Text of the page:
Cargill Recalls Cattle Feed Due to Monensin Levels

February 4, 2020

2 Min Read
Cargill Recalls Cattle Feed Due to Monensin Levels

The animal nutrition business of American firm Cargill issued a voluntary recall Tuesday for one lot of 50 lb bags of NutreBeef Transition Pellet (MH) beef cattle feed because the products may contain mispackaged feed that has high levels of monensin, according to a company announcement published on the U.S. Food and Drug Administration’s (FDA) website.

The impacted lot was manufactured at a Cargill facility in McPherson, KS and sold through distributors and retailers in Kansas and Texas. High levels of monensin can be toxic to cattle, causing colic-like symptoms, low potassium, breakdown of muscle in the urine, chronic cardiovascular issues, and possible death.  

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Cargill was notified of the issue by a customer, conducted an investigation, and issued a recall. The deaths of eight animals on one farm were linked to the lot of the product.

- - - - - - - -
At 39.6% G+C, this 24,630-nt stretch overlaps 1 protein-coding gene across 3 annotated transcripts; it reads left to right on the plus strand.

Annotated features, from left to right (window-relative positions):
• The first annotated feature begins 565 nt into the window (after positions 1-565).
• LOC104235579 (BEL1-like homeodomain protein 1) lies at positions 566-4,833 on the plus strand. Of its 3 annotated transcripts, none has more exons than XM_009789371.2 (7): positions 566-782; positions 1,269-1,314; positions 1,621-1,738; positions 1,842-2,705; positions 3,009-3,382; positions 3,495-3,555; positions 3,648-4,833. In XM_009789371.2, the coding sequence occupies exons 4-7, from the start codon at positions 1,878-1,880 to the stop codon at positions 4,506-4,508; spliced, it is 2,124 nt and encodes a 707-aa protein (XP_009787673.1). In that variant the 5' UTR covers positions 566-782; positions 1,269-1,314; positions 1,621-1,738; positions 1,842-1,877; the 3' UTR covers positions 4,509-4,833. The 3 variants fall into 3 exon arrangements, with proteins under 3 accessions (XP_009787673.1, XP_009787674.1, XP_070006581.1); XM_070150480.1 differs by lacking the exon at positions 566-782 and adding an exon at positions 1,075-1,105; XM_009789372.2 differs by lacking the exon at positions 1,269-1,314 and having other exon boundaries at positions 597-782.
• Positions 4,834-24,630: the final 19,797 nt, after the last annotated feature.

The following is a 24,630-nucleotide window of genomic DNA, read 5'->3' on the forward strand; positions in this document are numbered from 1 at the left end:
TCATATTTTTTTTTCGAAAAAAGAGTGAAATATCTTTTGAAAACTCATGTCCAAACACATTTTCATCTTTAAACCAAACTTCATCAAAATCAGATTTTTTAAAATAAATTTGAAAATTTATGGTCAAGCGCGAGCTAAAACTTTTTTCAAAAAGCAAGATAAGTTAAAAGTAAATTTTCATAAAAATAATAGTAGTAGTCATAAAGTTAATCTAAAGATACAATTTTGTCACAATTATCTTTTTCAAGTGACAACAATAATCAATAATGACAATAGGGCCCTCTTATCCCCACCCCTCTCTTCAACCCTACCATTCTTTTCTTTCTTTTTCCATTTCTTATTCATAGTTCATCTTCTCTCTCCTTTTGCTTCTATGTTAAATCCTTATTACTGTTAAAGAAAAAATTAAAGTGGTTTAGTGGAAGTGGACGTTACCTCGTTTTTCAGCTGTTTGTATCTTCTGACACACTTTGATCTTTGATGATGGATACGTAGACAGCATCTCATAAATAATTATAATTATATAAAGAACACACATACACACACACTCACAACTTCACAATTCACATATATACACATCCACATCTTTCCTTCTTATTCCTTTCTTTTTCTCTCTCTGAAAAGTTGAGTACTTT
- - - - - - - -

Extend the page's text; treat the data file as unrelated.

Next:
“At Cargill, the safety of our products and the well-being of the animals we feed is our top priority,” the company said in its announcement on the FDA website. “This recall is being conducted with the knowledge of and in cooperation with the United States Food and Drug Administration.” 

Earlier this month, the animal nutrition business of American firm Archer Daniels Midland (ADM) issued a voluntarily recalled an amount of 50-lb bags of sheep feed because the products were be contaminated with high levels of copper.

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